I’ve made a YouTube video on different tobacco varieties and/or different preparation methods. In this blog (and these two related videos, 1 & 2), I would like to explore more on the different tobacco varieties.
Latakia tobacco comes from Cyprus and Syria and is named after the port Latakia. There is a story that an explorer “discovered” tobacco leaves high up against the ceiling or attic of a house. Due to the cooking and heating in the room by means of open fires, these tobacco leaves, over time, developed a very distinct smoky character. Latakia is nowadays processed by curing the tobacco leaves over a smoky fire or by hanging the tobacco leaf in a building while a fire smolders below the leaves. This process infuses the tobacco – the smoldering wood/smokiness impregnates the tobacco which leaves the distinctive Latakia smoky flavour. After awhile as a pipe smoker, you will not miss a Latakia blend as it has a unmistakable taste and smell. Two types are currently available; Syrian Latakia and Cyprian Latakia. Syrian Latakia is generally more stronger with a woody flavour, while Cyprian Latakia has a deeper colour and more mellow, sweet and leathery in taste.
Perique is an exotic spicy tobacco with a distinct peppery flavour, dark in colour and an oily texture. The story goes that this process of curing the tobacco the Indian (Choctaw) way was taught to Pierre Chenet. Basically, they prepared their tobacco by compressing tobacco leaves in hollow tree trunks and leave them to ferment in its own “juices”; also called Cajun style. This process creates a uniquely fragrant and nicotine punch tobacco. Perique is the strongest form of tobacco available. Some (like myself) have smoked Perique on its own, but it is more used as a condiment for blends. Virginia and Perique blends (Va/Per) are a popular blend among pipe smokers, known as “Vapers“. Perique has a pungent aroma which brings a unique richness to a blend. Due to its strong spicy / peppery flavour, you will rarely find Perique to be the dominant tobacco in a blend.
Burley is mostly an American tobacco with a full flavour. It is one of the best base tobaccos for blending and adds a nutty character to blends. It has no sugar content, and is not known for giving any tongue-bite. Because of its strong nutty character, too much Burley can overpower a blend and should be used sparingly. Although it has a nice strong nutty flavour, it is often flavoured.
Virginia are probably the best known tobacco and is grown virtually all over the world. Virginia also come in its own different varieties for example, dark coloured Virginia, light coloured Virginia, red flue-cured Virginia, yellow (lemony) Virginia etc., each offering a unique flavour. Virginias are generally sweet / tangy with a hint of citrus (which also can vary between varieties). Unprocessed Virginias tend to give “tongue bite”. Being a very versatile tobacco, it forms the base of most blends and often the highest percentage in a blend. Straight Virginia is a tobacco “blend” of different Virginians, and only Virginias. Some pipe smokers go on a life long journey to find their “straight Virginia”. If you’re a straight VA smoker, you will probably experience an improvement of a bowl towards the end of a bowl because your initial smoke kind of “stove” the Virginia, leaving you with reduced tongue-bite and enhancing the flavours.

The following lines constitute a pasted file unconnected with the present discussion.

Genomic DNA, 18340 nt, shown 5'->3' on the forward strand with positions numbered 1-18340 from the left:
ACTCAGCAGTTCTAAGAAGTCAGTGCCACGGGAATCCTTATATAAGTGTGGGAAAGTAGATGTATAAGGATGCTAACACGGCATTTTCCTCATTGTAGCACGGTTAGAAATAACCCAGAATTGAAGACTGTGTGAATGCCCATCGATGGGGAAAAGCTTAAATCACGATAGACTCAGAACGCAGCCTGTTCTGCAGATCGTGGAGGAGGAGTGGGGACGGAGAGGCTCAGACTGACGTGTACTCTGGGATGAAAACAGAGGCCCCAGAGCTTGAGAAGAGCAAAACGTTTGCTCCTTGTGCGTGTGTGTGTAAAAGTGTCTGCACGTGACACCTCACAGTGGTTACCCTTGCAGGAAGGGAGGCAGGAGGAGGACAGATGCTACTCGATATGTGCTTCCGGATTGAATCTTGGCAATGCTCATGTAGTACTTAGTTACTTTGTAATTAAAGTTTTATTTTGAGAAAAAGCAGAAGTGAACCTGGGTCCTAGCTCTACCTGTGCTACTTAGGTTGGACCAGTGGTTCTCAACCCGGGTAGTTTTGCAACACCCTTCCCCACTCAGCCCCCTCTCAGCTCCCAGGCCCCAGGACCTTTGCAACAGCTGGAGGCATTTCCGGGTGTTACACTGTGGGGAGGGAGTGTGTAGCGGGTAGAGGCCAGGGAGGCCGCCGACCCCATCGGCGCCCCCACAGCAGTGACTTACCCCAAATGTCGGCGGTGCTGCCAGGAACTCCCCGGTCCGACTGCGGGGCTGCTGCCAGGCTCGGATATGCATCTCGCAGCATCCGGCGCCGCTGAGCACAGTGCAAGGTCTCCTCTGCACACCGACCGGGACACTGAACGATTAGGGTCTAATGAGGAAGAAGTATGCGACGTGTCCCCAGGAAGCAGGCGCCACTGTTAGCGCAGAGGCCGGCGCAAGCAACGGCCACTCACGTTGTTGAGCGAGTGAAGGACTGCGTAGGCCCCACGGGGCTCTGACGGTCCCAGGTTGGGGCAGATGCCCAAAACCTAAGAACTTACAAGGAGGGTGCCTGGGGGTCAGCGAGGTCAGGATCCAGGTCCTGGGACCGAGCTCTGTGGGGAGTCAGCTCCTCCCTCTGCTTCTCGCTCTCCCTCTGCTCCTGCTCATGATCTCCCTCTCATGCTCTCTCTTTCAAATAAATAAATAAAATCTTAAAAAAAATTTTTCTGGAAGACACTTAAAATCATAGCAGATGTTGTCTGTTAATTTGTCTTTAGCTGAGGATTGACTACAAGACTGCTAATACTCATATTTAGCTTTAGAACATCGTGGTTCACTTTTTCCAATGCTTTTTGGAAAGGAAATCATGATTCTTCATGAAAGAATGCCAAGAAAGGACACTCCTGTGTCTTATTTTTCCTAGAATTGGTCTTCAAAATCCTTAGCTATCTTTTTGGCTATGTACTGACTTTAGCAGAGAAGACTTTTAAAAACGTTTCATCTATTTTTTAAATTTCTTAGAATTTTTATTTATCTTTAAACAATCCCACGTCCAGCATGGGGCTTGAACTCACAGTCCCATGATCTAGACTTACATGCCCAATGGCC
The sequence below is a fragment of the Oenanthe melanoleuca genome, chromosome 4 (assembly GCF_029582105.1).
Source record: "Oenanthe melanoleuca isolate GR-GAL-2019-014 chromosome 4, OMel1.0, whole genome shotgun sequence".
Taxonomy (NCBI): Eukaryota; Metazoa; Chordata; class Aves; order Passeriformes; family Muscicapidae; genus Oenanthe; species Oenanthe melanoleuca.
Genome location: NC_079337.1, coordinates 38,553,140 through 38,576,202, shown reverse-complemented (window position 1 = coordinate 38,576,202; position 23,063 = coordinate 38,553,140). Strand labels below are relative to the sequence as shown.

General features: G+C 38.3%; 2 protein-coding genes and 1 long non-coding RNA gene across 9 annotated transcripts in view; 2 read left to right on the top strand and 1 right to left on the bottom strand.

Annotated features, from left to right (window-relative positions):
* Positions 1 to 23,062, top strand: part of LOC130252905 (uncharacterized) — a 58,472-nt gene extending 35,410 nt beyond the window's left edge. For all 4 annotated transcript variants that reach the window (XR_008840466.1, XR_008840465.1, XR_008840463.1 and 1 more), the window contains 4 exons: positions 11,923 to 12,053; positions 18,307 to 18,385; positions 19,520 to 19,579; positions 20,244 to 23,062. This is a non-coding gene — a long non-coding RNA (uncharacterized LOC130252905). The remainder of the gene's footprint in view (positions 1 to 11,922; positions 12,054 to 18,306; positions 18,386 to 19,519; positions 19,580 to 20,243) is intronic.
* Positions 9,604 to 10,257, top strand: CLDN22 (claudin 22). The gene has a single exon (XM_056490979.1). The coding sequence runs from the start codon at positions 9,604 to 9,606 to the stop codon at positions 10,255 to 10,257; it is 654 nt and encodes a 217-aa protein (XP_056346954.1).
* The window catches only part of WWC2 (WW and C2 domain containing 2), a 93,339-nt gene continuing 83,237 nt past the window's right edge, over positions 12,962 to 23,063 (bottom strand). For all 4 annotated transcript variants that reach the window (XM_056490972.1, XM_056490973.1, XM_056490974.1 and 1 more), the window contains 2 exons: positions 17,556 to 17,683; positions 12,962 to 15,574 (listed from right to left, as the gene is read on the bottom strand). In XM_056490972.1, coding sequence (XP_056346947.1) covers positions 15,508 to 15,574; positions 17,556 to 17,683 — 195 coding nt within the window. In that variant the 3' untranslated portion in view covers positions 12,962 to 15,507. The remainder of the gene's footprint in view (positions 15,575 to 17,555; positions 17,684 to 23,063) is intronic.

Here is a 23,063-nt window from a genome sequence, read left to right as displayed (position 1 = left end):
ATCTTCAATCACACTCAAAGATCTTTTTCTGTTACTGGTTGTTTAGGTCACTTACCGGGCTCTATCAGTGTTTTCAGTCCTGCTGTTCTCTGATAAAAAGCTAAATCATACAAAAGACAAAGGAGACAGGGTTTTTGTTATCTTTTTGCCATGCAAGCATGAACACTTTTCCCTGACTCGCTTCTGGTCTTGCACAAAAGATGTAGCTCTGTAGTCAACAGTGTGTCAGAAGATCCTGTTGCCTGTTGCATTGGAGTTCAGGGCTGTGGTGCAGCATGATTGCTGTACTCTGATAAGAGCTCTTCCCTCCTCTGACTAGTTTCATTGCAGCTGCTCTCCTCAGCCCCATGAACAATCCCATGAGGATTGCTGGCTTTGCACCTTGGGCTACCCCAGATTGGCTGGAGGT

Cavendish is not a tobacco variety but rather a method of preparing tobacco; stoved, pressed and often slightly sweetened. It is named after an English explorer, Sir Thomas Cavendish. The story goes that, on one expedition to Virginia, he found that immersing tobacco leaves in sugar produces tobacco leaves with a softer, sweeter and milder smoke. Obviously this process has been “perfected” over years and is now made by sweetening and flavouring the tobacco (any tobacco like Virginia, Burley/Kentucky) which is then pressed and even cooked (black cavendish). It is for this reason why Cavendish is mostly used in aromatic blends like Cherry and Vanilla Cavendish. Cavendish is remarkably smooth and rounder than most other tobacco leafs. Cavendish can be used as a base and blends nicely with Latakia but is often only used to add body and flavour.
Oriental tobacco are small leaf varieties grown in the Mediterranean / Black Sea area, normally sun-cured. Their flavours varies but are usually clearly “spicy”, nutty and somewhat sweety and woody character, but are mostly a mellow tobacco. Mostly used in a blend with Latakia. In my opinion, Orientals/Turkish almost always adds an “incense-type” of aroma to a blend.
Other varieties that I’m not too familiar with, are Kentucky and African tobaccos.
See this page for tobacco blend styles.